(CNBC) -- The CNBC All-America Economic Survey finds a measurable drop of extreme pessimism on the economy, but no real rise in optimism.
The 49 percent of Americans saying the economy is poor has fallen to its lowest level since the recession began in 2008, though it remains high. The result has been a rise those saying the economy is “only fair” while just 10 percent of the public combines to say the economy is good or excellent.
Behind the decline in extreme pessimism, Americans’ expectations for the value of their home prices in the next 12 months turned positive for the first time since 2007 even while it is just barely positive at 0.4 percent.
By comparison, before the housing crisis began in 2007, Americans believed their home values would rise as much as 4 percent in a year.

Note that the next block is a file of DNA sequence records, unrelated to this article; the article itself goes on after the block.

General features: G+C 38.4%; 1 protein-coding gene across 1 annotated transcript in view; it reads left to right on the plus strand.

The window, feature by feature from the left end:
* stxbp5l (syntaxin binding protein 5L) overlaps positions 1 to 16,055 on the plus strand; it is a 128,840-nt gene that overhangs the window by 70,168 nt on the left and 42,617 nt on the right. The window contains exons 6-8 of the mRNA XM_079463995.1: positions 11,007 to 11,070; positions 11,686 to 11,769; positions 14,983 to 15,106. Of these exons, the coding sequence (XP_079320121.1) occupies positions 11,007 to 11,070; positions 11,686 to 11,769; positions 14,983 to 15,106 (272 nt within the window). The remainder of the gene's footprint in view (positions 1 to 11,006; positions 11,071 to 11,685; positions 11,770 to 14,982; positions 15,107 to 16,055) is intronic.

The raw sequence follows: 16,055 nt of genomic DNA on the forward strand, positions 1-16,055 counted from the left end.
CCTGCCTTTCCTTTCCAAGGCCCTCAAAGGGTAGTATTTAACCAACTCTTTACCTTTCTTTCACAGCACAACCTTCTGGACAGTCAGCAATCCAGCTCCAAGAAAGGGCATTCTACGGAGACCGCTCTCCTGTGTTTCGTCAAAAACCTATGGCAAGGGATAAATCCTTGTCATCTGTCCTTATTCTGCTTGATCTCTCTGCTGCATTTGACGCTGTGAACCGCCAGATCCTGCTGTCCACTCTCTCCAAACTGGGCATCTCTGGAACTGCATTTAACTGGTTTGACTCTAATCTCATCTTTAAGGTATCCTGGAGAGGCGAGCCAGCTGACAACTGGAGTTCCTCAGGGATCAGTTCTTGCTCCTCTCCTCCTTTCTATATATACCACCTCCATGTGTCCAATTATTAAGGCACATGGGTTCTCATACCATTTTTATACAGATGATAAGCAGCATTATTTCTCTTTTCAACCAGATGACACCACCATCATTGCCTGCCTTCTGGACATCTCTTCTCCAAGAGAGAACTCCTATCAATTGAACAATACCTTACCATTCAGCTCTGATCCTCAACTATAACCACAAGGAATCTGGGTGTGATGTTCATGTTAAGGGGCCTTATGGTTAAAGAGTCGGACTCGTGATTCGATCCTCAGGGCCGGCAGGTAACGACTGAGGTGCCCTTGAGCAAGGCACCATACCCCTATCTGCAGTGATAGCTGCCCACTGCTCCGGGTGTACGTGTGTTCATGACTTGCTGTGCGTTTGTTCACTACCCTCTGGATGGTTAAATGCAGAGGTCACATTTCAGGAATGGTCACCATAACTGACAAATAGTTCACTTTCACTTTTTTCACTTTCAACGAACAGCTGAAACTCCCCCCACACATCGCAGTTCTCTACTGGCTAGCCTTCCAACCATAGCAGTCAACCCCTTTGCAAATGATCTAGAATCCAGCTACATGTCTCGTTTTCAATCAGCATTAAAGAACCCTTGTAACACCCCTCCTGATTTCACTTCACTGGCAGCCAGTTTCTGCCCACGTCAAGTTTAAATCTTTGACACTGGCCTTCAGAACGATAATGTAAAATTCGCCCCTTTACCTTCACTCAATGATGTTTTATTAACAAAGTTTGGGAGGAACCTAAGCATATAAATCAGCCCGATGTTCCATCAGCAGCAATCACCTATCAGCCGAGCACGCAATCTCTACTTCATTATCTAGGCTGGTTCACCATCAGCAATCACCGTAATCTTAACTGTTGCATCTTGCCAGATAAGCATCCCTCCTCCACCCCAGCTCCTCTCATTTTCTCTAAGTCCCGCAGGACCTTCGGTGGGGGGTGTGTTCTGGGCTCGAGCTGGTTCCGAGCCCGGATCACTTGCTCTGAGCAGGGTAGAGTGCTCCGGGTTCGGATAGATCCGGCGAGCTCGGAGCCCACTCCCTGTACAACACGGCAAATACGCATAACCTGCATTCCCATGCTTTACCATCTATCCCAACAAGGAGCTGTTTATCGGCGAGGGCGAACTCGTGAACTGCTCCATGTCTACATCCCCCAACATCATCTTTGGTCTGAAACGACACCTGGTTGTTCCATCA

Inflation fears have also eased, with Americans expecting prices to rise around 4 percent, down from 4.8 percent in the March survey. And hopes for wage gains among American in the next 12 months have stabilized at around 2.1 percent. This number routinely was above 4 percent before the recession, but sank as low as 1.3 percent during the depths of the downturn.
However, American attitudes towards the stock market remain challenged. One in five Americans believe that only people with inside information can profit in the stock market and a similar percentage think that only experts can make money.
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